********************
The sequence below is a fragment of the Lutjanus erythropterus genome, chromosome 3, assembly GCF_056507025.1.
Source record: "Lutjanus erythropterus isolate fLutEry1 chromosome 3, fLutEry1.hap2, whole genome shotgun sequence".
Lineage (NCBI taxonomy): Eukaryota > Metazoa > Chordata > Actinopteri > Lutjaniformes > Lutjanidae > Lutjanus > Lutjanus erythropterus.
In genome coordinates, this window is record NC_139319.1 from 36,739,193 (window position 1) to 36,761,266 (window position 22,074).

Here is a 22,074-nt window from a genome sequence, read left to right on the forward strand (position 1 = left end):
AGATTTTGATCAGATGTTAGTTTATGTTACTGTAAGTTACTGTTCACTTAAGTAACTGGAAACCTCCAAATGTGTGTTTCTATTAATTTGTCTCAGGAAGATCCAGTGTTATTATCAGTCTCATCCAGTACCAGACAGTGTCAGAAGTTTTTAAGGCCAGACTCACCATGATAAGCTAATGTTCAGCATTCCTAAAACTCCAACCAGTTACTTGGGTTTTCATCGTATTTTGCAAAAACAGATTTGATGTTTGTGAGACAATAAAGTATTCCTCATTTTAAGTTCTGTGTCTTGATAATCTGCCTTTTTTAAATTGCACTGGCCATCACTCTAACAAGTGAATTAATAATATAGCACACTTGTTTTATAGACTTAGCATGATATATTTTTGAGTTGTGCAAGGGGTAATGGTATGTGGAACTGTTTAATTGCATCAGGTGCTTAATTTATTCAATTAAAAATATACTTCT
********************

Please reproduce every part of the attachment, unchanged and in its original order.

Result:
The sequence below is a fragment of the Lutjanus erythropterus genome, chromosome 3, assembly GCF_056507025.1.
Source record: "Lutjanus erythropterus isolate fLutEry1 chromosome 3, fLutEry1.hap2, whole genome shotgun sequence".
Lineage (NCBI taxonomy): Eukaryota > Metazoa > Chordata > Actinopteri > Lutjaniformes > Lutjanidae > Lutjanus > Lutjanus erythropterus.
In genome coordinates, this window is record NC_139319.1 from 36,739,193 (window position 1) to 36,761,266 (window position 22,074).

Here is a 22,074-nt window from a genome sequence, read left to right on the forward strand (position 1 = left end):
AGATTTTGATCAGATGTTAGTTTATGTTACTGTAAGTTACTGTTCACTTAAGTAACTGGAAACCTCCAAATGTGTGTTTCTATTAATTTGTCTCAGGAAGATCCAGTGTTATTATCAGTCTCATCCAGTACCAGACAGTGTCAGAAGTTTTTAAGGCCAGACTCACCATGATAAGCTAATGTTCAGCATTCCTAAAACTCCAACCAGTTACTTGGGTTTTCATCGTATTTTGCAAAAACAGATTTGATGTTTGTGAGACAATAAAGTATTCCTCATTTTAAGTTCTGTGTCTTGATAATCTGCCTTTTTTAAATTGCACTGGCCATCACTCTAACAAGTGAATTAATAATATAGCACACTTGTTTTATAGACTTAGCATGATATATTTTTGAGTTGTGCAAGGGGTAATGGTATGTGGAACTGTTTAATTGCATCAGGTGCTTAATTTATTCAATTAAAAATATACTTCT